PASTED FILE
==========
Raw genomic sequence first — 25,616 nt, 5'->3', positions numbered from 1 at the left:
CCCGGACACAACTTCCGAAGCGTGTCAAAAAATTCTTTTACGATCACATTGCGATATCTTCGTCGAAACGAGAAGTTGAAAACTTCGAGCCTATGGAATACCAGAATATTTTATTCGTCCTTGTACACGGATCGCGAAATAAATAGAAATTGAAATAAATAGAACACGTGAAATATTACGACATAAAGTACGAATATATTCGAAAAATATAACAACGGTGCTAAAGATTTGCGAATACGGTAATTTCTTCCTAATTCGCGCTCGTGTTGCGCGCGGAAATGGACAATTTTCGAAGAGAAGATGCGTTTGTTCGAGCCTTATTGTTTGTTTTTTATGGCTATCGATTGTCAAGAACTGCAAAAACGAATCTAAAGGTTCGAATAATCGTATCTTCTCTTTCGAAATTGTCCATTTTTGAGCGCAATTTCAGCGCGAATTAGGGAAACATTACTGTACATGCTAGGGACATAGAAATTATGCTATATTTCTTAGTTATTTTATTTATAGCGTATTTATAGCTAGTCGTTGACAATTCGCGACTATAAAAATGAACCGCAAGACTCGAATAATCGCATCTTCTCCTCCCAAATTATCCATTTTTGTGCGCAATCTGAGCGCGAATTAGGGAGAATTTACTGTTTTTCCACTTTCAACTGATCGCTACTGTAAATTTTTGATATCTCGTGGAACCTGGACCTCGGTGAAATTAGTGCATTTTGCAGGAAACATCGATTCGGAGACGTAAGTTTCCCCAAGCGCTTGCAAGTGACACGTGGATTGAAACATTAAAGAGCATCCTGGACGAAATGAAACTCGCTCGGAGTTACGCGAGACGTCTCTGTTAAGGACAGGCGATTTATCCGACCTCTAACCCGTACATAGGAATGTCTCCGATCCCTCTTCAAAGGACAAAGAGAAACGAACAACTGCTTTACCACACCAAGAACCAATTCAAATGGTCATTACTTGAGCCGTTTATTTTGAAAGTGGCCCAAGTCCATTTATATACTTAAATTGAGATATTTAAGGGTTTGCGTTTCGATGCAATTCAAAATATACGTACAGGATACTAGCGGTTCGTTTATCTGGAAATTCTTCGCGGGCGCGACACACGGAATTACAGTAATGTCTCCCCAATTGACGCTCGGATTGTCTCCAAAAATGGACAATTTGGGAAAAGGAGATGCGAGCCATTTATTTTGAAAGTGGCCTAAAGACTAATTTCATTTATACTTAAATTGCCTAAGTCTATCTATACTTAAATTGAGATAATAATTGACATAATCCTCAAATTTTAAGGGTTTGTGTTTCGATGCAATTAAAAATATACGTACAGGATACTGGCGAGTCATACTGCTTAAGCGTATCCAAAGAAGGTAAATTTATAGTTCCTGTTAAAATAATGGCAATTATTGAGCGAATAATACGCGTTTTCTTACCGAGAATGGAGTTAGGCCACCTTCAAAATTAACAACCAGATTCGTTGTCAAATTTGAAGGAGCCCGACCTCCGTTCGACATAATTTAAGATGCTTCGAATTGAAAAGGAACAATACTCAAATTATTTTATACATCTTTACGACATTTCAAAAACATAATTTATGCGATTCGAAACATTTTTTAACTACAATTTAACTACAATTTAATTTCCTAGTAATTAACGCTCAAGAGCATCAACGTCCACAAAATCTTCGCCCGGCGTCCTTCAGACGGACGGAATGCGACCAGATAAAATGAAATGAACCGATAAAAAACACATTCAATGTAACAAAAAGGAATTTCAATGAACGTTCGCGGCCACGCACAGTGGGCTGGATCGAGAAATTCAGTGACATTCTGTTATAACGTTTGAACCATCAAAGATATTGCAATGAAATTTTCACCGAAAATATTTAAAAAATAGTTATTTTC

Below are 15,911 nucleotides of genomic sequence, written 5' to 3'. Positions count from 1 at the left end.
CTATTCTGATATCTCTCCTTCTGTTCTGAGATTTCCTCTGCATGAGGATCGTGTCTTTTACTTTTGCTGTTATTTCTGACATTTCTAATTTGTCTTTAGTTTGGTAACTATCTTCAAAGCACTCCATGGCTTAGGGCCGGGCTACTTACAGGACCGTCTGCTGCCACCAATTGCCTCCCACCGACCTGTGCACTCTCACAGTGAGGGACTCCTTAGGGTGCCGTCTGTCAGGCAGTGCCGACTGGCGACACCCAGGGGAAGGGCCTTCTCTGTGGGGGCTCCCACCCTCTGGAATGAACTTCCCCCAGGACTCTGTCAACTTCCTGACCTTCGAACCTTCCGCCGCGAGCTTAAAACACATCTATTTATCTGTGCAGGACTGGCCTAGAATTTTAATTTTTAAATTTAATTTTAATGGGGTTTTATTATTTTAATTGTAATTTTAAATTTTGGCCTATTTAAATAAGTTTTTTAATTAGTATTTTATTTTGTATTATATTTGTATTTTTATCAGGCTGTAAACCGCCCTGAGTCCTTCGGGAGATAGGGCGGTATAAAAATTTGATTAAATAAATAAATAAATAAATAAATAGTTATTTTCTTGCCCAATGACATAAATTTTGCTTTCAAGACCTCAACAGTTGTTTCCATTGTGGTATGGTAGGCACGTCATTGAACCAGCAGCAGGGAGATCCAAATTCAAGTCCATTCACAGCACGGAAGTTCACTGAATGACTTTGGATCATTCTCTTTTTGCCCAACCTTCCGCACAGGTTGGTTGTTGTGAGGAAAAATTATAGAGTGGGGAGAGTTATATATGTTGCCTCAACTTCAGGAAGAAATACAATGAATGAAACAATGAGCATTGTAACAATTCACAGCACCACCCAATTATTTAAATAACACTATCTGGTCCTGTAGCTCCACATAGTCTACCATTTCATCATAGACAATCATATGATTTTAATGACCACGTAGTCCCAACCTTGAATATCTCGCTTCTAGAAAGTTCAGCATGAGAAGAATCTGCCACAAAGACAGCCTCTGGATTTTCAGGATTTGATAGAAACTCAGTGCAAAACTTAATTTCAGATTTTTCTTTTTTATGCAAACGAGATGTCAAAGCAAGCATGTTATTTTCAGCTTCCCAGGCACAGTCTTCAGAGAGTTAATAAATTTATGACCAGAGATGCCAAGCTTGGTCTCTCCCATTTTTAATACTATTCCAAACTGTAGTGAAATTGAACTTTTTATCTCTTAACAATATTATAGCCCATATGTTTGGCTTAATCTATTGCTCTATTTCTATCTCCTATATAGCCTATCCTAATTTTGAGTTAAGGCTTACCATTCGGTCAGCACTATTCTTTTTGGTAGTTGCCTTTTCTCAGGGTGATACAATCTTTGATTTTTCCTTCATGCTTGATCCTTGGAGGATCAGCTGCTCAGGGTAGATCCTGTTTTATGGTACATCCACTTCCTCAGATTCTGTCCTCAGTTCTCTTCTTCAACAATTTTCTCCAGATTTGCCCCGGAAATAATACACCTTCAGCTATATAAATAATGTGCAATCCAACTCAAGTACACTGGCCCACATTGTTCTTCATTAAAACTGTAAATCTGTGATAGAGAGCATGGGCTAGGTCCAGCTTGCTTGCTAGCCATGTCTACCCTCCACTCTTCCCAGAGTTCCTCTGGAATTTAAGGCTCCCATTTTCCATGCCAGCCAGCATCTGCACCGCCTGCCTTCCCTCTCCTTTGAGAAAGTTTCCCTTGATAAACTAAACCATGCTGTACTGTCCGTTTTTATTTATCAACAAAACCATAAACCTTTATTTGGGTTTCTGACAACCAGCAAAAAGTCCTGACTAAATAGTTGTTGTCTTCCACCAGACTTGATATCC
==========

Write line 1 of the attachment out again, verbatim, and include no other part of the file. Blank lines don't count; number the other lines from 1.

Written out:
Raw genomic sequence first — 25,616 nt, 5'->3', positions numbered from 1 at the left: